View clinical trials related to Major Depression.Filter by:
Major depressive disorder is the number one cause of disability worldwide. Evidence regarding the effectiveness of various treatments for patients with severe depression is still lacking. Although many patients achieve treatment response, only a minority of patients achieve full remission and even fewer sustain it. In fact, within one month 10% will be re-hospitalized and the rate climbs to 30% within a year. Further, remission from depressive symptoms is a surprisingly poor predictor of recovery of community functioning following discharge. It is clear that the traditional focus on diagnostic symptoms is insufficient for promoting a full return to everyday functioning. The present aim is to examine the efficacy and effectiveness of treating neurocognition, a symptom that explains persistent deficits in community functioning for those with depression. The study design that maps on to the contemporary clinical setting, in order to reflect the changing landscape of inpatient and community treatment.
The aim of the study is to evaluate in adult subjects with resistant depression the effect of an injection of botulinum toxin in the corrugator and procerus muscles, in comparison to the infiltration of the crow's feet area, in addition to the current antidepressant treatment.
This randomized trial with a crossover design will examine the efficacy of rTMS targeting the dorsomedial prefrontal cortex as a treatment for medication-resistant major depression in patients meeting diagnostic criteria for borderline personality disorder.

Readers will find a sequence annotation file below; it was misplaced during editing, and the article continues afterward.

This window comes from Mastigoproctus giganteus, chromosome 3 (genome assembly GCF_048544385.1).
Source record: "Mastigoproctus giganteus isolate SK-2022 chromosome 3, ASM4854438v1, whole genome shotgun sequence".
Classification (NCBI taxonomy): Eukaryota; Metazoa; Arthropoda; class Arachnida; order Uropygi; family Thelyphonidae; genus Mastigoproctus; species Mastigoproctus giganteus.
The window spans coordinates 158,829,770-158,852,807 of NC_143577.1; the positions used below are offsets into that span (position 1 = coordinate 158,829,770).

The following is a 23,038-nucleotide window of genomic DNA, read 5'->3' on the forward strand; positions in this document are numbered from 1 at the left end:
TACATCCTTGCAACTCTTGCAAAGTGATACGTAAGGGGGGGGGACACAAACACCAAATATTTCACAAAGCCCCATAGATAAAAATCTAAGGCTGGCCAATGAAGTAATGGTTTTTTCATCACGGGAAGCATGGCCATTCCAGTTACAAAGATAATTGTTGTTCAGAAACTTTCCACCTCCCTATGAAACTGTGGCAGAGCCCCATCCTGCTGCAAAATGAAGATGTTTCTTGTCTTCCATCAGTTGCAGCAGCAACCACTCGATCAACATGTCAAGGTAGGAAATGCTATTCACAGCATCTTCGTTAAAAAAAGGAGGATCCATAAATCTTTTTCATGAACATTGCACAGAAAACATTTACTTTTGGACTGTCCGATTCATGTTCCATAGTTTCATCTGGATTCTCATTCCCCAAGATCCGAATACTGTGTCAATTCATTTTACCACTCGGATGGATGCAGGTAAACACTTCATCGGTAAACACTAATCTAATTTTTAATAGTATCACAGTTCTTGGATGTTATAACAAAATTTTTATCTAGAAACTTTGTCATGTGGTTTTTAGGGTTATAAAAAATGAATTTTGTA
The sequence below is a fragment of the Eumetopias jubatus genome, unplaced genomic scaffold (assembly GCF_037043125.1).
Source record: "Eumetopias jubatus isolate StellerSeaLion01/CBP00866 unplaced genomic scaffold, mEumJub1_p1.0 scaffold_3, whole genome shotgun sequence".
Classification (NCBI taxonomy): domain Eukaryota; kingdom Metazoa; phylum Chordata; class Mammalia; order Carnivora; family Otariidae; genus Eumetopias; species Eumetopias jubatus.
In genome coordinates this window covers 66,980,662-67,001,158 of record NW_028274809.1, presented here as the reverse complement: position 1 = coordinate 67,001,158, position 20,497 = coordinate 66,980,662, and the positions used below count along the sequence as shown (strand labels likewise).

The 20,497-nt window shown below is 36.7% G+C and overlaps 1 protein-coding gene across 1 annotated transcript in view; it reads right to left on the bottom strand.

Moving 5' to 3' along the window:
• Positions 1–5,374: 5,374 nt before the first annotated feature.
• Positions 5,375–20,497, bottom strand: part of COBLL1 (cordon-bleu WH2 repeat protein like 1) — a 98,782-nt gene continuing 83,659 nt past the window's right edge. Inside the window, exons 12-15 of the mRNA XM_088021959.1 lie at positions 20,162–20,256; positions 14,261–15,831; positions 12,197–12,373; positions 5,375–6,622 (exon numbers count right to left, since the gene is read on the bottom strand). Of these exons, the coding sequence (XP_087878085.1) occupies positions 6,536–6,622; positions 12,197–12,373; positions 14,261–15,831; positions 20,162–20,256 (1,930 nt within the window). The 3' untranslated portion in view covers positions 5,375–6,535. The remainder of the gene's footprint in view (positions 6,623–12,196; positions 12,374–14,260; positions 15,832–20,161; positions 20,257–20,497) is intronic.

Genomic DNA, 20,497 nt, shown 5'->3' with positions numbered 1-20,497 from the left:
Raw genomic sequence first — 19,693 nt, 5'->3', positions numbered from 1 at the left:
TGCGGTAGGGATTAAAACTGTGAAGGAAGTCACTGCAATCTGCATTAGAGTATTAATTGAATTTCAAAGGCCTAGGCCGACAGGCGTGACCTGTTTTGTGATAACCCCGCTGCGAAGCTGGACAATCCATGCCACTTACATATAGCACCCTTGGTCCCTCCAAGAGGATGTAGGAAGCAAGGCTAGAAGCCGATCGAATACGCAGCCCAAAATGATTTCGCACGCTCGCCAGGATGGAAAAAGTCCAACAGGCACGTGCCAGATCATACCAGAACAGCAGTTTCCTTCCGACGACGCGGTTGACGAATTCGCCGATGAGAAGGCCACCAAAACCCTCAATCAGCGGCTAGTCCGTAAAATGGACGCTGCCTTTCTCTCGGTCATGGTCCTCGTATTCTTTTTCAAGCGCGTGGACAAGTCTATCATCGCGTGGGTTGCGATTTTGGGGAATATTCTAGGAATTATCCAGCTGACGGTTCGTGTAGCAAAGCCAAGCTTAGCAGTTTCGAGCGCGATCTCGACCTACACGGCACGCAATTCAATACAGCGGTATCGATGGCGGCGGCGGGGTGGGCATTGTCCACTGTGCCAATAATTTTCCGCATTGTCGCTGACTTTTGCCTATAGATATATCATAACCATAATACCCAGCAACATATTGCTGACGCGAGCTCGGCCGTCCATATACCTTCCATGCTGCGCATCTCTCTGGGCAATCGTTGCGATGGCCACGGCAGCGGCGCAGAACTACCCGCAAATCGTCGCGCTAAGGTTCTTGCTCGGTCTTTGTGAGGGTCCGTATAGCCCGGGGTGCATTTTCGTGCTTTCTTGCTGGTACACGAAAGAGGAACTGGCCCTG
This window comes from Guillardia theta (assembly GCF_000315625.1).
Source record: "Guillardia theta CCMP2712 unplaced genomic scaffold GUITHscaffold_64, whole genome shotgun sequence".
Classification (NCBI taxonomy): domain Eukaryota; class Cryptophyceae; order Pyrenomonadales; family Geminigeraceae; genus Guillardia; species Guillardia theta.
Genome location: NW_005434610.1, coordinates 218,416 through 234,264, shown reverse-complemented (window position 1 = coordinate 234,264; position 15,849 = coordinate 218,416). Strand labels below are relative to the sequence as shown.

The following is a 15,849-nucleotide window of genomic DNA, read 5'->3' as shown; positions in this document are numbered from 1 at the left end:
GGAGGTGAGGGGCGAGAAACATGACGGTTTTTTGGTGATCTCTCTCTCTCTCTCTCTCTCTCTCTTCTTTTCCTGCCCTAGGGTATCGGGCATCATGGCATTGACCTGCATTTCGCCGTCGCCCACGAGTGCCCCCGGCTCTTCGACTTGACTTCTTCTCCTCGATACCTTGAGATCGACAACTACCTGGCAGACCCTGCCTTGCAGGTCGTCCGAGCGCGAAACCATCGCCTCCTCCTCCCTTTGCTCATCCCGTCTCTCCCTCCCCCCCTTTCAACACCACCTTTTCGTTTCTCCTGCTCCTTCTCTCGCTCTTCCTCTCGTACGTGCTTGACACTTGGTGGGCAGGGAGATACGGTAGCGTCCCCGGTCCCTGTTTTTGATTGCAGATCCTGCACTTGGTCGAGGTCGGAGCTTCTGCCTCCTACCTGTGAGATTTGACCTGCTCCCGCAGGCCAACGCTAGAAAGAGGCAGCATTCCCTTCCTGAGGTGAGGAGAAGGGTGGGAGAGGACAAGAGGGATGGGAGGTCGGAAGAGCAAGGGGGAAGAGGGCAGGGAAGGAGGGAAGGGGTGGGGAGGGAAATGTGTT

Eighty (80) subjects with Alcohol Use Disorder and Comorbid Major Depression, fulfilling all inclusion/exclusion criteria's will be randomly assigned to receive allogeneic human Mesenchymal stem cells or placebo in a 1:1 blinded fashion.
The focus of this application is on the impact of providing depressed Veterans and their providers with the results of pharmacogenetic (PGx) testing for psychotropic medications. The project focuses on whether and how patients and providers use genetic test results given to them at the time an antidepressant is to be initiated to treat Major Depressive Disorder (MDD) and whether use of the test results improves patient outcomes. MDD is one of the most common conditions associated with military service and combat exposure, increases suicide risk, and worsens the course of common medical conditions, making it a leading cause of functional impairment and mortality. Validation of a PGx test to personalize the treatment of MDD represents an important opportunity to improve the healthcare of Veterans.
The purpose of this research study is to find out if the medication known as ketamine can help the symptoms of depression. This drug is approved by the Food and Drug Administration (FDA) but the investigators will use it for a non-FDA approved reason (depression).